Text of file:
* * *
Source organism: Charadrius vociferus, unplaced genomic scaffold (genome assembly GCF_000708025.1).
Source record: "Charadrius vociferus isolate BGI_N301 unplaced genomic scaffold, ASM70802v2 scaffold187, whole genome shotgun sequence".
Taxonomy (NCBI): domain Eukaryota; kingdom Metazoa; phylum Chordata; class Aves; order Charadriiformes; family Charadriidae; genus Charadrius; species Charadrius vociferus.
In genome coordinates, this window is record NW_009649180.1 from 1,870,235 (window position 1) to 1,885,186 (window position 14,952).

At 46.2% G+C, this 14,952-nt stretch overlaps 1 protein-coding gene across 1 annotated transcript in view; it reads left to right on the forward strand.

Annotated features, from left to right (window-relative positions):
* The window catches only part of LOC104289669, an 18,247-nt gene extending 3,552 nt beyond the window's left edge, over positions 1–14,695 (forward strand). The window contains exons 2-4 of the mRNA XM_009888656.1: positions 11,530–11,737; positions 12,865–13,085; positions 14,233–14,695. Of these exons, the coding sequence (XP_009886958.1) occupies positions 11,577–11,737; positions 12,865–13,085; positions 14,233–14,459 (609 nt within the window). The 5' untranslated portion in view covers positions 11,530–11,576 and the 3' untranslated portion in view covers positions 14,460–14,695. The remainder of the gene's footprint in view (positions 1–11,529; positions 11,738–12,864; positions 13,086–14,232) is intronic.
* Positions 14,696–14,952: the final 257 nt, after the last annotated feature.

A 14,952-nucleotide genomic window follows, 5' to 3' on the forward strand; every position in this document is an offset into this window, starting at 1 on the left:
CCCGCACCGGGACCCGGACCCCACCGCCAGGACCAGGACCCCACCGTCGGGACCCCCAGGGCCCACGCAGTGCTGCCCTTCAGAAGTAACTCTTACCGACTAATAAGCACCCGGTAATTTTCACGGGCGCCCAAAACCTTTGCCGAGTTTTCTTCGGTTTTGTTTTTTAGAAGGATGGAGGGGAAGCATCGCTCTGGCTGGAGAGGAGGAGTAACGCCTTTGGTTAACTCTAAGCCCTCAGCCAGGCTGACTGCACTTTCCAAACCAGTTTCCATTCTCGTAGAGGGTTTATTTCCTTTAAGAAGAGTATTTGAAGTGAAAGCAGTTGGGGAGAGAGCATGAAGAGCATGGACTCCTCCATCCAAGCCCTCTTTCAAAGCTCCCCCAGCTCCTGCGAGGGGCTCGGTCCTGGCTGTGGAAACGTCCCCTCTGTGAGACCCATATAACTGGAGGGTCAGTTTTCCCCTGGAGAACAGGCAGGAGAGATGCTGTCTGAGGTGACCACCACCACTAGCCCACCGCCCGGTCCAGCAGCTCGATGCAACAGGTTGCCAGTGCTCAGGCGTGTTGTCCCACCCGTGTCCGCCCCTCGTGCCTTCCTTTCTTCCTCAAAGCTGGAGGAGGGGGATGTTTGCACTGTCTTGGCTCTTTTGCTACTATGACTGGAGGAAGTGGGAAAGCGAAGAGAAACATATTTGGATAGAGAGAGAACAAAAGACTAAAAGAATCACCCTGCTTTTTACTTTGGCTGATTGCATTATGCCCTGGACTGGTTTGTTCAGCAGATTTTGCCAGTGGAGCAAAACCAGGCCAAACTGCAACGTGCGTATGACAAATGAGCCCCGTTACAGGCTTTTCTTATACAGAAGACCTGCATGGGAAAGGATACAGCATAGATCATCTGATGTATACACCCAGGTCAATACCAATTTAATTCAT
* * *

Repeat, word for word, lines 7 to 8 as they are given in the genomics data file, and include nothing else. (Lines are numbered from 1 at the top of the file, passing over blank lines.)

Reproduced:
* The window catches only part of LOC104289669, an 18,247-nt gene extending 3,552 nt beyond the window's left edge, over positions 1–14,695 (forward strand). The window contains exons 2-4 of the mRNA XM_009888656.1: positions 11,530–11,737; positions 12,865–13,085; positions 14,233–14,695. Of these exons, the coding sequence (XP_009886958.1) occupies positions 11,577–11,737; positions 12,865–13,085; positions 14,233–14,459 (609 nt within the window). The 5' untranslated portion in view covers positions 11,530–11,576 and the 3' untranslated portion in view covers positions 14,460–14,695. The remainder of the gene's footprint in view (positions 1–11,529; positions 11,738–12,864; positions 13,086–14,232) is intronic.
* Positions 14,696–14,952: the final 257 nt, after the last annotated feature.